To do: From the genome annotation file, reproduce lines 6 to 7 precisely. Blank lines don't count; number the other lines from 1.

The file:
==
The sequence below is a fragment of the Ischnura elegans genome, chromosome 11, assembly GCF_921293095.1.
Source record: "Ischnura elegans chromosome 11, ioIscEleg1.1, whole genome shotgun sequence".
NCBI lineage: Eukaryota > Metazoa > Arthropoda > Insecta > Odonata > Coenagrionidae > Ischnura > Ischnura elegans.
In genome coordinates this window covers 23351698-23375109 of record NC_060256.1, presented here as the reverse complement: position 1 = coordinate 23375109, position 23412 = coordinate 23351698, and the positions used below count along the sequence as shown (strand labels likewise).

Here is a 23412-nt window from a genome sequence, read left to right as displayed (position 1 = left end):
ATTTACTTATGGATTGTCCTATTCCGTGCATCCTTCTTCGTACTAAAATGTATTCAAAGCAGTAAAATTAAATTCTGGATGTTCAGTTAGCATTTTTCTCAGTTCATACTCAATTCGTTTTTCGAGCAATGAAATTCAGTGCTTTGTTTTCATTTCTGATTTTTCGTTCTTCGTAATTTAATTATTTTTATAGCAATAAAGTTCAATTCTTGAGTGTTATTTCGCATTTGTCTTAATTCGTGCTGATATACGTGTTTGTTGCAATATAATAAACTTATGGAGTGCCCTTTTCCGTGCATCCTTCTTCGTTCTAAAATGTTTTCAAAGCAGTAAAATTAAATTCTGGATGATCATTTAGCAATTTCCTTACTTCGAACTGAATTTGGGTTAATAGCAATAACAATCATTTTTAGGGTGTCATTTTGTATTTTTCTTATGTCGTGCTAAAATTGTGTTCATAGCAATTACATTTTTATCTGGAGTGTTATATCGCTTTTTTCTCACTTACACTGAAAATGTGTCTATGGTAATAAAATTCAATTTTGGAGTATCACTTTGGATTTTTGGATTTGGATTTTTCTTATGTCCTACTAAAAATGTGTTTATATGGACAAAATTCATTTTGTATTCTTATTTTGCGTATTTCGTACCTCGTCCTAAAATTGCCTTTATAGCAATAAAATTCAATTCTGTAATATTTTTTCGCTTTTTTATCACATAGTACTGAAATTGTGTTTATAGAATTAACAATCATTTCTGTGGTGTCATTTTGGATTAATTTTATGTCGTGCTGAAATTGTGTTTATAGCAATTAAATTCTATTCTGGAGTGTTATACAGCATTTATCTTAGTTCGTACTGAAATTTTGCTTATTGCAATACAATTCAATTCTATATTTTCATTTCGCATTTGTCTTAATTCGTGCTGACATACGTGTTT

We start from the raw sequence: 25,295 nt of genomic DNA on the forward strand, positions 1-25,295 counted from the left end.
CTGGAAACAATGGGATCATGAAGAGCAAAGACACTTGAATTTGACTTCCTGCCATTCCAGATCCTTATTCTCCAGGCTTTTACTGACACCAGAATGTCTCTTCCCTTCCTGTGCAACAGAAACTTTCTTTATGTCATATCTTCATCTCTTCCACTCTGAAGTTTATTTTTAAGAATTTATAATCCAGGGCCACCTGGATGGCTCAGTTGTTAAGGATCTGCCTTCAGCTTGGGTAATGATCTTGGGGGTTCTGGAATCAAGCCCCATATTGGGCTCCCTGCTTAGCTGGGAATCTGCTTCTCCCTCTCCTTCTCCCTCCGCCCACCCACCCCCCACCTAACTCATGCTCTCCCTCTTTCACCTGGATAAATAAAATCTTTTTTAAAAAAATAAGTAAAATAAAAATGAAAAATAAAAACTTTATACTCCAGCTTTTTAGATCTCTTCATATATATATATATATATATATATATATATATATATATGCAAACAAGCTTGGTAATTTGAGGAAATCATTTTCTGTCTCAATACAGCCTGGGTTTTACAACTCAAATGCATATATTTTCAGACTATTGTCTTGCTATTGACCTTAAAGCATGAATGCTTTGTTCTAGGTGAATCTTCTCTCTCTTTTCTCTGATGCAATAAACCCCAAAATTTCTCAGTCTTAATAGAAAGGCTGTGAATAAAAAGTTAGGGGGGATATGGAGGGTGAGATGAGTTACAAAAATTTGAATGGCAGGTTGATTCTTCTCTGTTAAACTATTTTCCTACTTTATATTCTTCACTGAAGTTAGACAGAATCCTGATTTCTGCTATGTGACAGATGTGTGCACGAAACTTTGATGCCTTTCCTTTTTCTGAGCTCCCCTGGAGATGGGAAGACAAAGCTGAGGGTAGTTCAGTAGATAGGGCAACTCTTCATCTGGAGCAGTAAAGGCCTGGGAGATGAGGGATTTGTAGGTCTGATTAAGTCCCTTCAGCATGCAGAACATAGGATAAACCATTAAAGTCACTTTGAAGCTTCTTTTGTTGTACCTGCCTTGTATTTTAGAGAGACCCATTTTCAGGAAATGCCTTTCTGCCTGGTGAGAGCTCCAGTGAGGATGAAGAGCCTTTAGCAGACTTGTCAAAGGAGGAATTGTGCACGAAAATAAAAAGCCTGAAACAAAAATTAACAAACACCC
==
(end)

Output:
ATTTACTTATGGATTGTCCTATTCCGTGCATCCTTCTTCGTACTAAAATGTATTCAAAGCAGTAAAATTAAATTCTGGATGTTCAGTTAGCATTTTTCTCAGTTCATACTCAATTCGTTTTTCGAGCAATGAAATTCAGTGCTTTGTTTTCATTTCTGATTTTTCGTTCTTCGTAATTTAATTATTTTTATAGCAATAAAGTTCAATTCTTGAGTGTTATTTCGCATTTGTCTTAATTCGTGCTGATATACGTGTTTGTTGCAATATAATAAACTTATGGAGTGCCCTTTTCCGTGCATCCTTCTTCGTTCTAAAATGTTTTCAAAGCAGTAAAATTAAATTCTGGATGATCATTTAGCAATTTCCTTACTTCGAACTGAATTTGGGTTAATAGCAATAACAATCATTTTTAGGGTGTCATTTTGTATTTTTCTTATGTCGTGCTAAAATTGTGTTCATAGCAATTACATTTTTATCTGGAGTGTTATATCGCTTTTTTCTCACTTACACTGAAAATGTGTCTATGGTAATAAAATTCAATTTTGGAGTATCACTTTGGATTTTTGGATTTGGATTTTTCTTATGTCCTACTAAAAATGTGTTTATATGGACAAAATTCATTTTGTATTCTTATTTTGCGTATTTCGTACCTCGTCCTAAAATTGCCTTTATAGCAATAAAATTCAATTCTGTAATATTTTTTCGCTTTTTTATCACATAGTACTGAAATTGTGTTTATAGAATTAACAATCATTTCTGTGGTGTCATTTTGGATTAATTTTATGTCGTGCTGAAATTGTGTTTATAGCAATTAAATTCTATTCTGGAGTGTTATACAGCATTTATCTTAGTTCGTACTGAAATTTTGCTTATTGCAATACAATTCAATTCTATATTTTCATTTCGCATTTGTCTTAATTCGTGCTGACATACGTGTTT

We start from the raw sequence: 25,295 nt of genomic DNA on the forward strand, positions 1-25,295 counted from the left end.